Marcos Ambrose begins his first full season in the NASCAR Sprint Cup Series, the top level of NASCAR, in the biggest race of them all, the Daytona 500, on February 15 in Daytona Beach, Florida

    For Ambrose, it's the realisation of a dream that officially began in March 2005, when the two-time V8 Supercar champion announced his intention to move to the United States with his young family to pursue a career in NASCAR.

    It has been a gradual climb for Ambrose, who made 22 starts in the Craftsman Truck Series in 2006 before two full seasons in the Nationwide Series, highlighted by his first NASCAR win last season at Watkins Glen.

    After all the hard work, learning and sacrifices, Ambrose now embarks on his first full season in Sprint Cup, after 11 starts at Cup level last season, with a best finish of third place at Watkins Glen.


    Ambrose's start in the Daytona 500 will come just two weeks after Arizona Cardinals punter Ben Graham also etched his name into Australian sporting history.

    Graham, a former AFL player with the Geelong Cats, made his own switch to US sport in 2004 and became the first Australian to compete in the biggest game in the NFL season, Superbowl XLIII, on 1 February 2009.

    Like the Daytona 500, the Superbowl was staged in the state of Florida, in Tampa Bay.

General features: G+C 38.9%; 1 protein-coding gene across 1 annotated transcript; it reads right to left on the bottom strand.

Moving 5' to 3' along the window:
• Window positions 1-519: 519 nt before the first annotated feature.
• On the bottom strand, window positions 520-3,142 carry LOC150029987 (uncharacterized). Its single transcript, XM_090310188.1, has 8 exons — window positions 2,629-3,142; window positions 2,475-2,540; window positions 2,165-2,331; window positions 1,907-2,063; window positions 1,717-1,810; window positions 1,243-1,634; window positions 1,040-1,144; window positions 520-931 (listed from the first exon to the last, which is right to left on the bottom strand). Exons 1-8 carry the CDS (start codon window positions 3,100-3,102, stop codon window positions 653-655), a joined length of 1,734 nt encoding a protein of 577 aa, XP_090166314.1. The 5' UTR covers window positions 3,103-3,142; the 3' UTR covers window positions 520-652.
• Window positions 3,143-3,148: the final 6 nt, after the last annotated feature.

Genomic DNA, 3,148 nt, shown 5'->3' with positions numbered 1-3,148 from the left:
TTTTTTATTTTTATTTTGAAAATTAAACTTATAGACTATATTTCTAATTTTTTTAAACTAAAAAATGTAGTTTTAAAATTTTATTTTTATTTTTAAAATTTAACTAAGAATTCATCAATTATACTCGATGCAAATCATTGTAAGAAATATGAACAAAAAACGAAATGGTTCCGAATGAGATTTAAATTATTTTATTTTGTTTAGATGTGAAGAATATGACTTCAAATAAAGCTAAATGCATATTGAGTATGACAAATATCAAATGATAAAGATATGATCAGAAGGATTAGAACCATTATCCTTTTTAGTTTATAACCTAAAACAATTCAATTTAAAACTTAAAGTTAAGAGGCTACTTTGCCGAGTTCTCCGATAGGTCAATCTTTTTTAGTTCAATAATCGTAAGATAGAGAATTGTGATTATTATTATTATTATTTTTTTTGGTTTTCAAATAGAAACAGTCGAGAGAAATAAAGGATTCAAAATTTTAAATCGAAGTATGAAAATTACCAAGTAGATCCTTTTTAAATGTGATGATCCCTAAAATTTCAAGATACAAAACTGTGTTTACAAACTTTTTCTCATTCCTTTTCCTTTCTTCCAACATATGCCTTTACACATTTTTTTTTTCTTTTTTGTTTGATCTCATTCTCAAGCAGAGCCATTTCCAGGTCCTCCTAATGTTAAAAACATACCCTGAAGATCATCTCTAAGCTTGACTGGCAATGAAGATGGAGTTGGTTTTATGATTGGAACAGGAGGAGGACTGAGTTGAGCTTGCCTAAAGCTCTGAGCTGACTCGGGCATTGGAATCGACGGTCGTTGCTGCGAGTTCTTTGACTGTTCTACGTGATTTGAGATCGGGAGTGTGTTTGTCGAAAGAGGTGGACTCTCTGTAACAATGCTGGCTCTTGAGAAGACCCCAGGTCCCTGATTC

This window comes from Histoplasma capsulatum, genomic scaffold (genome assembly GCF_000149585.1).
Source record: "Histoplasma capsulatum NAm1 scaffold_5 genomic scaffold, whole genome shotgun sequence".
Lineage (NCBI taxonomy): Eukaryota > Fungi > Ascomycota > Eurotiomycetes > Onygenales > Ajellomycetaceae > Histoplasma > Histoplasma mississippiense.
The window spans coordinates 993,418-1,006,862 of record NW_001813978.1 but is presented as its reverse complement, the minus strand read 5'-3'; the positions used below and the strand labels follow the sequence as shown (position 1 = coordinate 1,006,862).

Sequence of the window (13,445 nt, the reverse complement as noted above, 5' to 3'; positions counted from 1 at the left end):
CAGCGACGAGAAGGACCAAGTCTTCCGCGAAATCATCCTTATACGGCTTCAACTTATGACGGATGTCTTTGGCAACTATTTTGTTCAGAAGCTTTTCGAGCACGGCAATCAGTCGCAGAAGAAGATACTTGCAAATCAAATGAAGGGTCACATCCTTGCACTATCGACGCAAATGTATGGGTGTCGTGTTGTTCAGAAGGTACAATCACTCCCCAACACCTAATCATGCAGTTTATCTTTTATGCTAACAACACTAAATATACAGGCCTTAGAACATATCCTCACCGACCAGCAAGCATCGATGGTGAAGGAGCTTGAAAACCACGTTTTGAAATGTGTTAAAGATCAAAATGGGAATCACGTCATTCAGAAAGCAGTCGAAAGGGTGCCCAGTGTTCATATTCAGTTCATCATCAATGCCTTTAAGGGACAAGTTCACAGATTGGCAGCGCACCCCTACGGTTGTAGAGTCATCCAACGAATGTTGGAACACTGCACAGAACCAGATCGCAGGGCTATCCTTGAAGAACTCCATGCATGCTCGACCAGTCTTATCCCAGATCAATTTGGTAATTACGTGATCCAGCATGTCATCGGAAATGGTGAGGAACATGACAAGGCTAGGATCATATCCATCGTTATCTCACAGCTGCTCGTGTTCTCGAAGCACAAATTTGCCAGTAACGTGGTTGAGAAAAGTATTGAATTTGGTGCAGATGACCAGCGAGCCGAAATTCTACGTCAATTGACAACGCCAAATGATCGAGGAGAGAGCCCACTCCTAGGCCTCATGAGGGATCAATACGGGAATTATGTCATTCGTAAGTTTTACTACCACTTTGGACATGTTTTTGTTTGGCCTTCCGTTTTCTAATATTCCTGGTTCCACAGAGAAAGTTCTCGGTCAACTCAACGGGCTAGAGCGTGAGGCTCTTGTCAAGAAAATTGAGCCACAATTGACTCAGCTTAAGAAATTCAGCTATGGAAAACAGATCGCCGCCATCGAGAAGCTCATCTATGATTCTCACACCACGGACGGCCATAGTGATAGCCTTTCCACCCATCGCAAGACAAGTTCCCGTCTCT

Ambrose actually spoke with Graham about his move Stateside back at a function for the Ford Motor Company in 2004, which was a common sponsor of Graham and Ambrose.

    "Ben Graham has come from AFL, which is our version of football in Australia," said Ambrose.

    "He's had a lot of success. I sat down with him around 2004 at a function, and he was saying how he was coming over here to have a crack at it. So good luck to him because I know just how big a move that is.

    "Unfortunalety for Ben, Arizona couldn't quite get across the line in the Superbowl, but it was a great game. Hopefully I can get the job done and win the 500 to make up for it ...

    "But I wouldn't put any bets on that. I think just the experience for me this first year is what it's all about. I just want to settle in, do the right thing and show everybody that I can do it."

    Ambrose will become the first Australian to race in the world-famous Daytona 500 when he takes the green flag aboard the #47 Little Debbie machine of JTG Daugherty Racing.


    As a result of the #47 entry being elevated into the Top 35 in Sprint Cup owner's points, Ambrose will not only have a guaranteed start in the Daytona 500, but the first five races of the 2009 season.